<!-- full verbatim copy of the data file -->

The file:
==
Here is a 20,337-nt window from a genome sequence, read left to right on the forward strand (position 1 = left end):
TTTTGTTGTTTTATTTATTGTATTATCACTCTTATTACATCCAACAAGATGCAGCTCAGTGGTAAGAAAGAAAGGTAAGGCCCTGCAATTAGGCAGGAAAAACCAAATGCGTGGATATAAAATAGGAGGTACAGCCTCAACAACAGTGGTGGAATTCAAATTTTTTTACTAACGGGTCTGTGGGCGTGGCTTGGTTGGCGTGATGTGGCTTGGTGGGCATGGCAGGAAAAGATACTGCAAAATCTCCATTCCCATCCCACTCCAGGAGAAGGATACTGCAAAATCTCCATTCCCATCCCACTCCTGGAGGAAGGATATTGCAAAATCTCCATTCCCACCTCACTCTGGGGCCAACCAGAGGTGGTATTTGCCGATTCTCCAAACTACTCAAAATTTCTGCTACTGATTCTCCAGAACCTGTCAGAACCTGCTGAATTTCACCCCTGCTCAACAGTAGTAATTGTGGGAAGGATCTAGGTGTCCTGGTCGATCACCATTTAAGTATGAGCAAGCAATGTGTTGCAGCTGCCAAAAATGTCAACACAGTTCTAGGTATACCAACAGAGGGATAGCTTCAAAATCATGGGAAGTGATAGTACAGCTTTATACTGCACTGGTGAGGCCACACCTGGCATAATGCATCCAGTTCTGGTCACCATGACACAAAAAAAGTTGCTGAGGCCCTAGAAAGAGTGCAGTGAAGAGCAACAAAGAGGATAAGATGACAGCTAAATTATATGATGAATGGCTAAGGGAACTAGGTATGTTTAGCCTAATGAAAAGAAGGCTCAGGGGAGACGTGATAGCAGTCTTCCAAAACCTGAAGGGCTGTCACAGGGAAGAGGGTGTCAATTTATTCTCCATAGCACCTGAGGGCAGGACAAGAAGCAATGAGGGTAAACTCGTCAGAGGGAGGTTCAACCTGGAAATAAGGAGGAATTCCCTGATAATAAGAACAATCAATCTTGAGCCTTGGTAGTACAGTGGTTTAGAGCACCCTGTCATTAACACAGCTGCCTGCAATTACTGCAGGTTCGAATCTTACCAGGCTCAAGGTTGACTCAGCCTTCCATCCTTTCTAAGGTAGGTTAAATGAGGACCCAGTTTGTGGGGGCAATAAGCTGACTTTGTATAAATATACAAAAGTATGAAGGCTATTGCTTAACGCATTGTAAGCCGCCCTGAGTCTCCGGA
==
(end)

Here is a 20,337-nt window from a genome sequence, read left to right on the forward strand (position 1 = left end):
TTTTGTTGTTTTATTTATTGTATTATCACTCTTATTACATCCAACAAGATGCAGCTCAGTGGTAAGAAAGAAAGGTAAGGCCCTGCAATTAGGCAGGAAAAACCAAATGCGTGGATATAAAATAGGAGGTACAGCCTCAACAACAGTGGTGGAATTCAAATTTTTTTACTAACGGGTCTGTGGGCGTGGCTTGGTTGGCGTGATGTGGCTTGGTGGGCATGGCAGGAAAAGATACTGCAAAATCTCCATTCCCATCCCACTCCAGGAGAAGGATACTGCAAAATCTCCATTCCCATCCCACTCCTGGAGGAAGGATATTGCAAAATCTCCATTCCCACCTCACTCTGGGGCCAACCAGAGGTGGTATTTGCCGATTCTCCAAACTACTCAAAATTTCTGCTACTGATTCTCCAGAACCTGTCAGAACCTGCTGAATTTCACCCCTGCTCAACAGTAGTAATTGTGGGAAGGATCTAGGTGTCCTGGTCGATCACCATTTAAGTATGAGCAAGCAATGTGTTGCAGCTGCCAAAAATGTCAACACAGTTCTAGGTATACCAACAGAGGGATAGCTTCAAAATCATGGGAAGTGATAGTACAGCTTTATACTGCACTGGTGAGGCCACACCTGGCATAATGCATCCAGTTCTGGTCACCATGACACAAAAAAAGTTGCTGAGGCCCTAGAAAGAGTGCAGTGAAGAGCAACAAAGAGGATAAGATGACAGCTAAATTATATGATGAATGGCTAAGGGAACTAGGTATGTTTAGCCTAATGAAAAGAAGGCTCAGGGGAGACGTGATAGCAGTCTTCCAAAACCTGAAGGGCTGTCACAGGGAAGAGGGTGTCAATTTATTCTCCATAGCACCTGAGGGCAGGACAAGAAGCAATGAGGGTAAACTCGTCAGAGGGAGGTTCAACCTGGAAATAAGGAGGAATTCCCTGATAATAAGAACAATCAATCTTGAGCCTTGGTAGTACAGTGGTTTAGAGCACCCTGTCATTAACACAGCTGCCTGCAATTACTGCAGGTTCGAATCTTACCAGGCTCAAGGTTGACTCAGCCTTCCATCCTTTCTAAGGTAGGTTAAATGAGGACCCAGTTTGTGGGGGCAATAAGCTGACTTTGTATAAATATACAAAAGTATGAAGGCTATTGCTTAACGCATTGTAAGCCGCCCTGAGTCTCCGGA